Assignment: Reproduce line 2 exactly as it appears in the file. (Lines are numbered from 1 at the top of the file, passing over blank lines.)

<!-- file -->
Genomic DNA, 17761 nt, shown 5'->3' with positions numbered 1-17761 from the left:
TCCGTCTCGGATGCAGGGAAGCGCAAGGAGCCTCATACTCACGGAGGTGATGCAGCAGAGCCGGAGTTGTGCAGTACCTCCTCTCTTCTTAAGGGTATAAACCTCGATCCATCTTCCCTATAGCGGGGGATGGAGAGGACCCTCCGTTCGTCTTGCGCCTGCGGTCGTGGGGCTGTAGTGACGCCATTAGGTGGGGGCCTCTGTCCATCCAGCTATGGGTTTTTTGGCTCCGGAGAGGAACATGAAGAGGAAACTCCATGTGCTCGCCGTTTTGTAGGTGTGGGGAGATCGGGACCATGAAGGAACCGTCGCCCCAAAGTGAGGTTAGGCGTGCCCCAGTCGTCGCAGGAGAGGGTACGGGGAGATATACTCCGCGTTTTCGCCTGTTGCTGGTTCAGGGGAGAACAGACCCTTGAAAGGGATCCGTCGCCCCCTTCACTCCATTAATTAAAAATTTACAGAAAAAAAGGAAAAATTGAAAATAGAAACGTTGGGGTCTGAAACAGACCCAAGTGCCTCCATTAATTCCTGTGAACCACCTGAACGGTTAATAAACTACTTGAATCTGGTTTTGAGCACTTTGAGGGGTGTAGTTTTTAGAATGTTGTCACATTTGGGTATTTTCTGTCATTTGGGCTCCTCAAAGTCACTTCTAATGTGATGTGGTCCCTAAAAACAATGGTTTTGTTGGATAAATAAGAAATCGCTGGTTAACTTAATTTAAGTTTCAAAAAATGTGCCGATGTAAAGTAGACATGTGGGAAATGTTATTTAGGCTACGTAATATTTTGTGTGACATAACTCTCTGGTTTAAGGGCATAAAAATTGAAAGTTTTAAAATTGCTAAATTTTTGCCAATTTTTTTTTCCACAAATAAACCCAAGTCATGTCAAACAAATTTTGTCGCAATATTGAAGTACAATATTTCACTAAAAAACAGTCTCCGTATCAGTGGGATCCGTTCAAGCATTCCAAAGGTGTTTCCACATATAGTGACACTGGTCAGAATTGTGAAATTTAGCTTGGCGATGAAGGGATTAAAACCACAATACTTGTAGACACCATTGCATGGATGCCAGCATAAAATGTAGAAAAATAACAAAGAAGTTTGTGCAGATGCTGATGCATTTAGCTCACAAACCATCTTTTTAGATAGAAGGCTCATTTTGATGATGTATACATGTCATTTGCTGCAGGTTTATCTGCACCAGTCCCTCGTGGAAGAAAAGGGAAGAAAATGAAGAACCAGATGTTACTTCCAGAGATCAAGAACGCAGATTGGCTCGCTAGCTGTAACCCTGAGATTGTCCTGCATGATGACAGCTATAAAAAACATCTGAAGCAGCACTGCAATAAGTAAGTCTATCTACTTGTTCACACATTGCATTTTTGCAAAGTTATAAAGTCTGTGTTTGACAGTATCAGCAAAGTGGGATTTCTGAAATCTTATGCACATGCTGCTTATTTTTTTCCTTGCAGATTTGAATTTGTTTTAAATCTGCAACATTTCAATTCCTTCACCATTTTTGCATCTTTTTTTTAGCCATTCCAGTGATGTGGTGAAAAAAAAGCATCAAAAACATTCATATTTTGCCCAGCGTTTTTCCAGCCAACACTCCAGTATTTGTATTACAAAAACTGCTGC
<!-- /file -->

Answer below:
TCCGTCTCGGATGCAGGGAAGCGCAAGGAGCCTCATACTCACGGAGGTGATGCAGCAGAGCCGGAGTTGTGCAGTACCTCCTCTCTTCTTAAGGGTATAAACCTCGATCCATCTTCCCTATAGCGGGGGATGGAGAGGACCCTCCGTTCGTCTTGCGCCTGCGGTCGTGGGGCTGTAGTGACGCCATTAGGTGGGGGCCTCTGTCCATCCAGCTATGGGTTTTTTGGCTCCGGAGAGGAACATGAAGAGGAAACTCCATGTGCTCGCCGTTTTGTAGGTGTGGGGAGATCGGGACCATGAAGGAACCGTCGCCCCAAAGTGAGGTTAGGCGTGCCCCAGTCGTCGCAGGAGAGGGTACGGGGAGATATACTCCGCGTTTTCGCCTGTTGCTGGTTCAGGGGAGAACAGACCCTTGAAAGGGATCCGTCGCCCCCTTCACTCCATTAATTAAAAATTTACAGAAAAAAAGGAAAAATTGAAAATAGAAACGTTGGGGTCTGAAACAGACCCAAGTGCCTCCATTAATTCCTGTGAACCACCTGAACGGTTAATAAACTACTTGAATCTGGTTTTGAGCACTTTGAGGGGTGTAGTTTTTAGAATGTTGTCACATTTGGGTATTTTCTGTCATTTGGGCTCCTCAAAGTCACTTCTAATGTGATGTGGTCCCTAAAAACAATGGTTTTGTTGGATAAATAAGAAATCGCTGGTTAACTTAATTTAAGTTTCAAAAAATGTGCCGATGTAAAGTAGACATGTGGGAAATGTTATTTAGGCTACGTAATATTTTGTGTGACATAACTCTCTGGTTTAAGGGCATAAAAATTGAAAGTTTTAAAATTGCTAAATTTTTGCCAATTTTTTTTTCCACAAATAAACCCAAGTCATGTCAAACAAATTTTGTCGCAATATTGAAGTACAATATTTCACTAAAAAACAGTCTCCGTATCAGTGGGATCCGTTCAAGCATTCCAAAGGTGTTTCCACATATAGTGACACTGGTCAGAATTGTGAAATTTAGCTTGGCGATGAAGGGATTAAAACCACAATACTTGTAGACACCATTGCATGGATGCCAGCATAAAATGTAGAAAAATAACAAAGAAGTTTGTGCAGATGCTGATGCATTTAGCTCACAAACCATCTTTTTAGATAGAAGGCTCATTTTGATGATGTATACATGTCATTTGCTGCAGGTTTATCTGCACCAGTCCCTCGTGGAAGAAAAGGGAAGAAAATGAAGAACCAGATGTTACTTCCAGAGATCAAGAACGCAGATTGGCTCGCTAGCTGTAACCCTGAGATTGTCCTGCATGATGACAGCTATAAAAAACATCTGAAGCAGCACTGCAATAAGTAAGTCTATCTACTTGTTCACACATTGCATTTTTGCAAAGTTATAAAGTCTGTGTTTGACAGTATCAGCAAAGTGGGATTTCTGAAATCTTATGCACATGCTGCTTATTTTTTTCCTTGCAGATTTGAATTTGTTTTAAATCTGCAACATTTCAATTCCTTCACCATTTTTGCATCTTTTTTTTAGCCATTCCAGTGATGTGGTGAAAAAAAAGCATCAAAAACATTCATATTTTGCCCAGCGTTTTTCCAGCCAACACTCCAGTATTTGTATTACAAAAACTGCTGC